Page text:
That brings me to the next thing I remember my mom saying a lot:

"A change is a good as a rest!"

This would often be said to me when I would whine about classes starting up again before I had even managed to feel rested. 

"A change is as good as a rest!"

Switching things up every semester—new course load, new teaching schedule, whatever—is as good as a good vacation (in my mom's opinion). And...once again...she's not wrong.

I mean, that's what cross-training is all about, right? A good rest day is lovely, but a break from the ordinary is just as welcome (even if it's still a workout).

Sometimes I actually like to juggle multiple writing projects because then when I'm feeling like I just can't work on one particular project...I can work on the other project for a while...and that way I'm still working, even if I'm not working on what I "should" be working on. 

This advice is sometimes true, I think. But sometimes nothing can take the place of an actual rest. 

I really like naps, okay? My 5-year-old self is shuddering right now, I know. 

There, there, 5-year-old Nancy. It's okay. No one has taunted you with "Nancy Newt needs naps" for several decades now. We got through that. We own nap time now.

So, I'd say that a change can be nice, but only a rest is as good as a rest. 

The last thing that I thought of that my mom always said was more of a formula than a saying:

"[Fill in the blank] and you can be miserable, or [fill in the blank] and you can be happy. Either way, [fill in the blank]."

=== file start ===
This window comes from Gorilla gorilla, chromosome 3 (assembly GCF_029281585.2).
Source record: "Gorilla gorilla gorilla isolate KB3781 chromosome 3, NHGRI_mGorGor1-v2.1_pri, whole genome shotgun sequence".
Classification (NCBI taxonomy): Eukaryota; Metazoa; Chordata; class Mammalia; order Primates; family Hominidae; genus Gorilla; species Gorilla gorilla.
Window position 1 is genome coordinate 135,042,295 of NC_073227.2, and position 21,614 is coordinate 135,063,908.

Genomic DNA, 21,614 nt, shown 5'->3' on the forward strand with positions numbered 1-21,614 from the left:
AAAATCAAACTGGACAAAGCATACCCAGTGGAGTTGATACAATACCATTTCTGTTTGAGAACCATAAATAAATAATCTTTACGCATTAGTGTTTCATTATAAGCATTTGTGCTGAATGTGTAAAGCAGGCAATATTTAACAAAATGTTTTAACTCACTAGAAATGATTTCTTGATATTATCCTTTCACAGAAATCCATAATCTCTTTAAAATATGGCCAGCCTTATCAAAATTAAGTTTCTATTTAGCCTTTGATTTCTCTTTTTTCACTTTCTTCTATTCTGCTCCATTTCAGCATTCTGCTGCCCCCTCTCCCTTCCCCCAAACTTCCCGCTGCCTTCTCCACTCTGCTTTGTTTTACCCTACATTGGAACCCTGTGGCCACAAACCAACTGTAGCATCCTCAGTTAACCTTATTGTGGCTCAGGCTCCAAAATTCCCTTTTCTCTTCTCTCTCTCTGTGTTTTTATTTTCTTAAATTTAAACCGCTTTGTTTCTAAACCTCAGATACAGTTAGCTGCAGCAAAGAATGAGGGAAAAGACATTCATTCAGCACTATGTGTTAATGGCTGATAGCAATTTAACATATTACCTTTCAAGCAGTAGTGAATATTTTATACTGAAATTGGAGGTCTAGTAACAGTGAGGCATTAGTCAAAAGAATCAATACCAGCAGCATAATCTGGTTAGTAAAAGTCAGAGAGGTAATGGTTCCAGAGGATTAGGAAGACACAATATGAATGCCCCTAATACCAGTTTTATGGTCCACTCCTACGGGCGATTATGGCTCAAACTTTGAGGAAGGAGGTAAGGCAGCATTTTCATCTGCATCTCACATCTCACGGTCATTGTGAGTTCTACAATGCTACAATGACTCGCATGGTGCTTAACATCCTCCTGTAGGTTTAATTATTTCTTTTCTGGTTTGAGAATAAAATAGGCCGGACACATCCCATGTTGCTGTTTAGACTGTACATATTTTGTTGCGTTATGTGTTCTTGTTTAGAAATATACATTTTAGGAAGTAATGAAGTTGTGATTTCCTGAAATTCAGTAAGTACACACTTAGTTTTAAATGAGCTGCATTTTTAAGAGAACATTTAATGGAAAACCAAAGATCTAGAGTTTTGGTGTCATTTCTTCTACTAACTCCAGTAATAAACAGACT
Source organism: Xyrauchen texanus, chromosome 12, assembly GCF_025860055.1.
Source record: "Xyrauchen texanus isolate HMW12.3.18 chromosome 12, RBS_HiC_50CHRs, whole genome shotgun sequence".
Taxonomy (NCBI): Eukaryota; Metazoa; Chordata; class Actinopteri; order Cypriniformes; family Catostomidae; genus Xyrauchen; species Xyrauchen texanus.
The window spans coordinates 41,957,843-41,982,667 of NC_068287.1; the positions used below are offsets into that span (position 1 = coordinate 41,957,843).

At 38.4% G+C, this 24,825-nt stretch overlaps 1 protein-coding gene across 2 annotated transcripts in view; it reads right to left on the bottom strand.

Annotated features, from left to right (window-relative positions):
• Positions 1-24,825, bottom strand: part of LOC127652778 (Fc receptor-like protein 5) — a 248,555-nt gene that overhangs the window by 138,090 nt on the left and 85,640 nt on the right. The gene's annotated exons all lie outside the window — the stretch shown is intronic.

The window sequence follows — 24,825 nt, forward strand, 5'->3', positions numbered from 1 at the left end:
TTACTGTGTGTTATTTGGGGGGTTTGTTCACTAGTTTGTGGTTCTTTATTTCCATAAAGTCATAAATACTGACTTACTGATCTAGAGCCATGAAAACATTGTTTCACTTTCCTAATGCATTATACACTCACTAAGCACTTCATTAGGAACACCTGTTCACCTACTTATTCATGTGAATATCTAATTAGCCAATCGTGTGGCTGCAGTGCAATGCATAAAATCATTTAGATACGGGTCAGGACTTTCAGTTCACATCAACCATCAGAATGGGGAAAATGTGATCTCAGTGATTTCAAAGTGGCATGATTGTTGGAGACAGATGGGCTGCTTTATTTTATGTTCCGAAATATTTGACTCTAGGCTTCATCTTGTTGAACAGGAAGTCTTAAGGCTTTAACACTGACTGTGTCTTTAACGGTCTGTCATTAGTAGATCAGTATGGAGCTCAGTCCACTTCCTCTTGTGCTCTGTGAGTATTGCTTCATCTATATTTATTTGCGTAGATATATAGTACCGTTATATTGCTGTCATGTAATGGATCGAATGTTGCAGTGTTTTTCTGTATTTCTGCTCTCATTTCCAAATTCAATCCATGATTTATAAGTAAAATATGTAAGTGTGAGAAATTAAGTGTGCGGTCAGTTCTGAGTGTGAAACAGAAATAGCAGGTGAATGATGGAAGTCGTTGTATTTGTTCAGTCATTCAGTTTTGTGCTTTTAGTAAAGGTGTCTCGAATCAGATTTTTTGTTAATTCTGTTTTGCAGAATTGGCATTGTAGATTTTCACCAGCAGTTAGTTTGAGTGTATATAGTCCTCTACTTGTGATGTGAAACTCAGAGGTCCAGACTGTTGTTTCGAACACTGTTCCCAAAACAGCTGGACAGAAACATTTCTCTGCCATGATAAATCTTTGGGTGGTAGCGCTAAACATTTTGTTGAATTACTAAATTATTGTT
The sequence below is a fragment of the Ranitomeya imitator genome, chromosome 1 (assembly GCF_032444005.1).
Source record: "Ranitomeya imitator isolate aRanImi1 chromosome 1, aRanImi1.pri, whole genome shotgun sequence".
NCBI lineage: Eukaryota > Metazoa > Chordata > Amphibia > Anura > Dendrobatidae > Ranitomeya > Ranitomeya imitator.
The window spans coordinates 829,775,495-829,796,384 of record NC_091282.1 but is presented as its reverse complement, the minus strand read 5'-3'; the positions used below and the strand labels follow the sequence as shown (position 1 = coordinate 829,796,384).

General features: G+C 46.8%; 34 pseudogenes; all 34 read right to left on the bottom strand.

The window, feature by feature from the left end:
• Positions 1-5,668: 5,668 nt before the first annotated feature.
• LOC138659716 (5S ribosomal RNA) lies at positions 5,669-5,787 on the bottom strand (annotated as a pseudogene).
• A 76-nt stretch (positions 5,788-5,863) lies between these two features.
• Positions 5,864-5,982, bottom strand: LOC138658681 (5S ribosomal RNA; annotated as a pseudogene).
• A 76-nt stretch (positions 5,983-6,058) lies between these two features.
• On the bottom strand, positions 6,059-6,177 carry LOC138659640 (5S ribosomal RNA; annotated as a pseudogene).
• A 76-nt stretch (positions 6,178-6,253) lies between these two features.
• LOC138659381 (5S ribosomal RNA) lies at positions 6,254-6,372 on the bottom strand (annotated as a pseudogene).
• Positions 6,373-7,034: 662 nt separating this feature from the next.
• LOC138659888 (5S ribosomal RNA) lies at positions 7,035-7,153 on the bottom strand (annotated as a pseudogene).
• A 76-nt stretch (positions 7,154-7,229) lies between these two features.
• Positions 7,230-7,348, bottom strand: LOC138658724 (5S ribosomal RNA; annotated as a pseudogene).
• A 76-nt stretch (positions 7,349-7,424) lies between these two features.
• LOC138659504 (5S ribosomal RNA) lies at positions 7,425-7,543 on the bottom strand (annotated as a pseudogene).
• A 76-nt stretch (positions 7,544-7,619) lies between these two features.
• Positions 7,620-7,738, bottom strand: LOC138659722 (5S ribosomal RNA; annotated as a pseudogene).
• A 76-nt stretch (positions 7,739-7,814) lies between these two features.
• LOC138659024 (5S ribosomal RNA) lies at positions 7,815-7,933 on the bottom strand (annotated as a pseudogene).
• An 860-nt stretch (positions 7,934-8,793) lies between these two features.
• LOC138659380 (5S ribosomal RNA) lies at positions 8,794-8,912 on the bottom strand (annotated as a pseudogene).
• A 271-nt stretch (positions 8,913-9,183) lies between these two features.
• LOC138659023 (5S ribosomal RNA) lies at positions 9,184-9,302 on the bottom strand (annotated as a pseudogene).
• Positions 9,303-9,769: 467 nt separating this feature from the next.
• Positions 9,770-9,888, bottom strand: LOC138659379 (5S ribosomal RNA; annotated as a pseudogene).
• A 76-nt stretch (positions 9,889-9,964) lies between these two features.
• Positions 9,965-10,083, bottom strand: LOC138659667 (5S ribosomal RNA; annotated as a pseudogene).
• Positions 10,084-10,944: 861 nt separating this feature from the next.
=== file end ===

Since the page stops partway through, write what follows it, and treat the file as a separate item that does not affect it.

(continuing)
She could have said this about as simple a thing as, "You can do the dishes and be miserable, or you can do the dishes and be happy. Either way, you're doing the dishes."

Or about something a little more life-altering, like...I don't know: "You can move to Utah and be happy. Or you can move to Utah and be miserable. Either way...we're moving to Utah."

We're not moving to Utah, by the way. But once upon a time I did move to Utah as a fifteen-year-old and it was....the way that it was. And I found happiness there. I'm not sure it was any better or worse than anywhere else.

I don't know. I actually had a hard time coming up with something huge and terrible in my life, even though I know my life has had hard things in it. But mostly, even though my life has had hard things in it, I was raised to somehow believe that life is—nonetheless—beautiful. And life has been beautiful (even through the difficult bits).


I wondered aloud to my girls about things that I always say. Do I have things that I always say? 

Rachel told me that these things are sometimes only discovered in retrospect, so I may have to wait a few years to find out. 


We also talked about the principle of having your life "fall apart." Someone we know frequently claims their life is falling apart, but I'm not sure that it is. Rather, I think their life is "happening."

If we're not careful, sometimes I think we mistake "happening" for "falling apart" because life is less...containable...than we sometimes wish it were. So it's rarely "falling apart" as much as it is just...being. 


I guess that's another thing my mom would also often say: "The best laid plans..."

I know that's a famous quote from Robert Burns. A lot of these are relatively well-known sayings (or are takes on well-known sayings). I just...remember my mom using them a lot. That's all.


I also got to sit down to play Scrabble with my big girls the other day while the little kids (or most of them, anyway) were playing outside. Phoebe sat with us and mucked with letters and played with her dress-up bear game (that Rachel played with when she was little, and Miriam on down...). 

Here's Phoebe asking me to "Take a picture me, bear."

And here's our scrabble board:

We had some pretty awesome words, I think.

And here's Alexander wrestling Phoebe in the middle of scripture study (after he, Benjamin, and Zoë came inside from playing kick-the-can with their friends):

Lastly, I don't think my mother has ever said, "Life is like a box of chocolates," but I think that it's probably true that you never quite know what you're going to get...